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11

You do not pay the cost twice. The part in parentheses is called reminder text, and doesn't actually do anything it just reminds you how Outlast works. The card would function exactly the same if it read "Outlast {1}{B}" 207.2a Reminder text is italicized text within parentheses that summarizes a rule that applies to that card. It usually appears on the ...


11

It depends on how you are enchanting the creature. If you are casting the spell then no, you cannot enchant a creature with shroud. This is because aura spells target while they are on the stack. 114.1b Aura spells are always targeted. These are the only permanent spells with targets. An Aura’s target is specified by its enchant keyword ability (see ...


9

According to MTG Salvation: All foil cards are black-bordered, even those from the last white-bordered core sets, except those from Unhinged which are silver-bordered. A black-bordered foil Thorn Elemental is valid anywhere any other Thorn Elemental is. You can find it, for example, here. Some sites just don't show separate images for foil versions of ...


9

If I play Krenko Mob Boss and retain priority [...] First, let's clear up this confusion. If you cast Krenko and retain priority, then Krenko has not resolved. You need to wait until after Krenko resolves, at which point you will have priority because you are the active player. Now, after Krenko resolves, you decide to equip Swiftfoot Boots to Krenko. ...


8

Aqueous Form's scry ability triggers when the creature attacks. Jhessian Thief's draw ability triggers when it deals combat damage to a player. Thus Aqueous Form's ability will trigger and resolve in the declare attackers step. Jhessian Thief's ability won't trigger until later, in the combat damage step.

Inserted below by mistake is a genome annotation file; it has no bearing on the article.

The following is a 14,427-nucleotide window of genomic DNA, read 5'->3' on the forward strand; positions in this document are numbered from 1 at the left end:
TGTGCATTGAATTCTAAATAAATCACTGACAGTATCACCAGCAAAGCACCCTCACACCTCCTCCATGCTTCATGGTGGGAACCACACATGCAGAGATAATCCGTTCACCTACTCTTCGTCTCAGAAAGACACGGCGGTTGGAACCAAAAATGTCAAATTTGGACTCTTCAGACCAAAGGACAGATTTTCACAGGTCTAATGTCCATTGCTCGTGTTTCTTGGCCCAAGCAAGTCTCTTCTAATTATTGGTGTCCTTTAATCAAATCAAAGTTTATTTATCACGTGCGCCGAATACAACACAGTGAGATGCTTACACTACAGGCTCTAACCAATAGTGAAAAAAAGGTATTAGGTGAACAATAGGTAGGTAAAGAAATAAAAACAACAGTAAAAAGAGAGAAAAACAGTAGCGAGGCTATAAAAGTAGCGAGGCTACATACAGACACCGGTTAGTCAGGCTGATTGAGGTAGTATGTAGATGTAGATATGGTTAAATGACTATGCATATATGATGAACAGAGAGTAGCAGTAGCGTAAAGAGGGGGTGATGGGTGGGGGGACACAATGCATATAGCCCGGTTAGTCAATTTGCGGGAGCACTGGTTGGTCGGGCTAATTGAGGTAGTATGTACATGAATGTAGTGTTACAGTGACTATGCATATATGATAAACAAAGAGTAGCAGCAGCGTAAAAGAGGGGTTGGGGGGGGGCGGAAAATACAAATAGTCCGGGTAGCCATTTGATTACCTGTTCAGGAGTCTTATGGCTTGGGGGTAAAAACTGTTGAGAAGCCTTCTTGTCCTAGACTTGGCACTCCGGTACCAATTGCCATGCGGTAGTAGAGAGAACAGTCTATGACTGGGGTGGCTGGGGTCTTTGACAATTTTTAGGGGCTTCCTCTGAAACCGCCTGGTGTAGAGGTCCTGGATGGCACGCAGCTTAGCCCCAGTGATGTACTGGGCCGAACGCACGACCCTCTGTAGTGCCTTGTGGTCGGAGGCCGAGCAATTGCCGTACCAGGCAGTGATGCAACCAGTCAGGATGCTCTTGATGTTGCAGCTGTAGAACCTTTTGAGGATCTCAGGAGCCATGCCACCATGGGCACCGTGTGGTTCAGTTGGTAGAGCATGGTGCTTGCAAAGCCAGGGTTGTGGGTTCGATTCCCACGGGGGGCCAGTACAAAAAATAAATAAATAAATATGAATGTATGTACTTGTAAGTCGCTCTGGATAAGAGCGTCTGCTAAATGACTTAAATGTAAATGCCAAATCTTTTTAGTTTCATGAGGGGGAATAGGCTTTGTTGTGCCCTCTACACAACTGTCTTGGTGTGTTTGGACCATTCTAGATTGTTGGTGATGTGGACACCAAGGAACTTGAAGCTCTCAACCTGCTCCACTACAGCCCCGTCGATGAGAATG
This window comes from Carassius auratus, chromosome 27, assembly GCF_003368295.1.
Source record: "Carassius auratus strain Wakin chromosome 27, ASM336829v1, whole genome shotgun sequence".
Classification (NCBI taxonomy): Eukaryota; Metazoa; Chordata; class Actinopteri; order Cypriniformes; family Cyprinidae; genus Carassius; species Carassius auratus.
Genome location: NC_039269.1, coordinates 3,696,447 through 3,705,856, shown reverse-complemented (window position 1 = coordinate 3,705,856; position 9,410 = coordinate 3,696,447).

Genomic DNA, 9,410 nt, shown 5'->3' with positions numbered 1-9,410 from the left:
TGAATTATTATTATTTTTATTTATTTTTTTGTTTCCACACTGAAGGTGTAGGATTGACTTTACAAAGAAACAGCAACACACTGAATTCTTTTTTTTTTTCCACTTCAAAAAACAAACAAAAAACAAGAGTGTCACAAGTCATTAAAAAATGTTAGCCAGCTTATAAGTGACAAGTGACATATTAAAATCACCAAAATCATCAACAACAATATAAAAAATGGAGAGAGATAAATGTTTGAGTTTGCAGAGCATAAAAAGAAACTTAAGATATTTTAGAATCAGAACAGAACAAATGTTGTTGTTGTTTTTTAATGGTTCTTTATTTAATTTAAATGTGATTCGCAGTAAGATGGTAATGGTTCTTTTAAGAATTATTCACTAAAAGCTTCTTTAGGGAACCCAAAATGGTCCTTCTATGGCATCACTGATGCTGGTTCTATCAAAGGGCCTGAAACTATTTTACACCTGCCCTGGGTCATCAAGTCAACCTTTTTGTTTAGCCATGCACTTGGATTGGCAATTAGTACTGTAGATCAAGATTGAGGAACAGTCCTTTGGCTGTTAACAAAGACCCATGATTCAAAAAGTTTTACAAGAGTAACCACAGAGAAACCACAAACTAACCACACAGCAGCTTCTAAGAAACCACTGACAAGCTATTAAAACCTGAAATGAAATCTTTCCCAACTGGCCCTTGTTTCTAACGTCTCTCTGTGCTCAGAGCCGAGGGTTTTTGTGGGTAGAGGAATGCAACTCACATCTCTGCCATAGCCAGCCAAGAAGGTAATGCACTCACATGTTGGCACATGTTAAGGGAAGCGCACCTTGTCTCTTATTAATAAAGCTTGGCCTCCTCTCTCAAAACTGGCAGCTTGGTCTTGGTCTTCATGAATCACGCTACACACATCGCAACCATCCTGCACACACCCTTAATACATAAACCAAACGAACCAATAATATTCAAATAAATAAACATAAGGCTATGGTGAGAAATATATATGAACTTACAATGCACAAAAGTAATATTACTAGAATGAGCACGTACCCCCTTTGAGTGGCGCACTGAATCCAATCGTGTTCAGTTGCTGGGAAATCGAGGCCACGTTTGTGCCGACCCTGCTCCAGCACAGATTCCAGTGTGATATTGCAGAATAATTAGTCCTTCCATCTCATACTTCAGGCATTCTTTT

8

112.2c Each paragraph break in a card’s text marks a separate ability. 603.1. Triggered abilities begin with the word “when,” “whenever,” or “at.” Dromar's triggered ability is all one ability. It resolves all at once. "If you do" is not a separate trigger phrase. Dromar's ability triggers. Dromar's ability resolves. Follow the instructions of ...


8

Karakas' ability: Tap: Return target legendary creature to its owner's hand. Karakas returns a creature. Creatures only exist on the battlefield, everywhere else they are usually creature cards (or spells, on the stack). 109.2. If a spell or ability uses a description of an object that includes a card type or subtype, but doesn't include the word ...


8

You must decide before looking at your first hand of the game, it can be after sideboarding. If you do not choose it is assumed you will play. From the Magic Tournament Rules 2.2: For the first game of a match, the winner of a random method (such as a die roll or coin toss) chooses either to play first or to play second. The winner must state this ...


7

The sacrifices happen all at once. You cannot sacrifice them sequentially and use the death of the other creatures to flip Liliana. But it works a little differently than you think. First, the sacrificing happens all at once (similarly to how board wipe cards like Wrath of God destroy all creatures at once). However, rule 603.6d applies here. 603.6d ...


7

Equipment will fall off, and Auras most likely will as well. Equipment can only be attached to creatures. If it finds itself attached to a non-creature permanent, like when the Ojutai Monument turns back into a plain old non-creature artifact, that's illegal, and it'll be detached. 301.5. Some artifacts have the subtype “Equipment.” An Equipment can be ...